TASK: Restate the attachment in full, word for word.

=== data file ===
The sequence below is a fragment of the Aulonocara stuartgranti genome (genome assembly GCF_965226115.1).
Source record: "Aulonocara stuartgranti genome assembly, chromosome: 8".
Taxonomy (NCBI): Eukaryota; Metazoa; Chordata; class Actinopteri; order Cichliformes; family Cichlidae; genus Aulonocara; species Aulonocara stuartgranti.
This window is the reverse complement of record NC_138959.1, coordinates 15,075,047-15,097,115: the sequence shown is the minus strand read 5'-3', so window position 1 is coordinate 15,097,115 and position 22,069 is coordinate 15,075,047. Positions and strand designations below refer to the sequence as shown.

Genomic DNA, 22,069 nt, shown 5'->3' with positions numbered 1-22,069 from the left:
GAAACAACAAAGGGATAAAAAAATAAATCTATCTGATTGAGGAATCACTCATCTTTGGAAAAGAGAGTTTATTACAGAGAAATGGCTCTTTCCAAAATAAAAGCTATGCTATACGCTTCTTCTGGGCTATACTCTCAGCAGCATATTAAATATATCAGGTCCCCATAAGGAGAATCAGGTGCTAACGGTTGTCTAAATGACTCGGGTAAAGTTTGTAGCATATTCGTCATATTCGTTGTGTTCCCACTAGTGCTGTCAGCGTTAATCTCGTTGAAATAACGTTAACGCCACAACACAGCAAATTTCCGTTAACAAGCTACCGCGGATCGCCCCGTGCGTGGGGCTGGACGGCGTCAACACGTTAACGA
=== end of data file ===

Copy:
The sequence below is a fragment of the Aulonocara stuartgranti genome (genome assembly GCF_965226115.1).
Source record: "Aulonocara stuartgranti genome assembly, chromosome: 8".
Taxonomy (NCBI): Eukaryota; Metazoa; Chordata; class Actinopteri; order Cichliformes; family Cichlidae; genus Aulonocara; species Aulonocara stuartgranti.
This window is the reverse complement of record NC_138959.1, coordinates 15,075,047-15,097,115: the sequence shown is the minus strand read 5'-3', so window position 1 is coordinate 15,097,115 and position 22,069 is coordinate 15,075,047. Positions and strand designations below refer to the sequence as shown.

Genomic DNA, 22,069 nt, shown 5'->3' with positions numbered 1-22,069 from the left:
GAAACAACAAAGGGATAAAAAAATAAATCTATCTGATTGAGGAATCACTCATCTTTGGAAAAGAGAGTTTATTACAGAGAAATGGCTCTTTCCAAAATAAAAGCTATGCTATACGCTTCTTCTGGGCTATACTCTCAGCAGCATATTAAATATATCAGGTCCCCATAAGGAGAATCAGGTGCTAACGGTTGTCTAAATGACTCGGGTAAAGTTTGTAGCATATTCGTCATATTCGTTGTGTTCCCACTAGTGCTGTCAGCGTTAATCTCGTTGAAATAACGTTAACGCCACAACACAGCAAATTTCCGTTAACAAGCTACCGCGGATCGCCCCGTGCGTGGGGCTGGACGGCGTCAACACGTTAACGA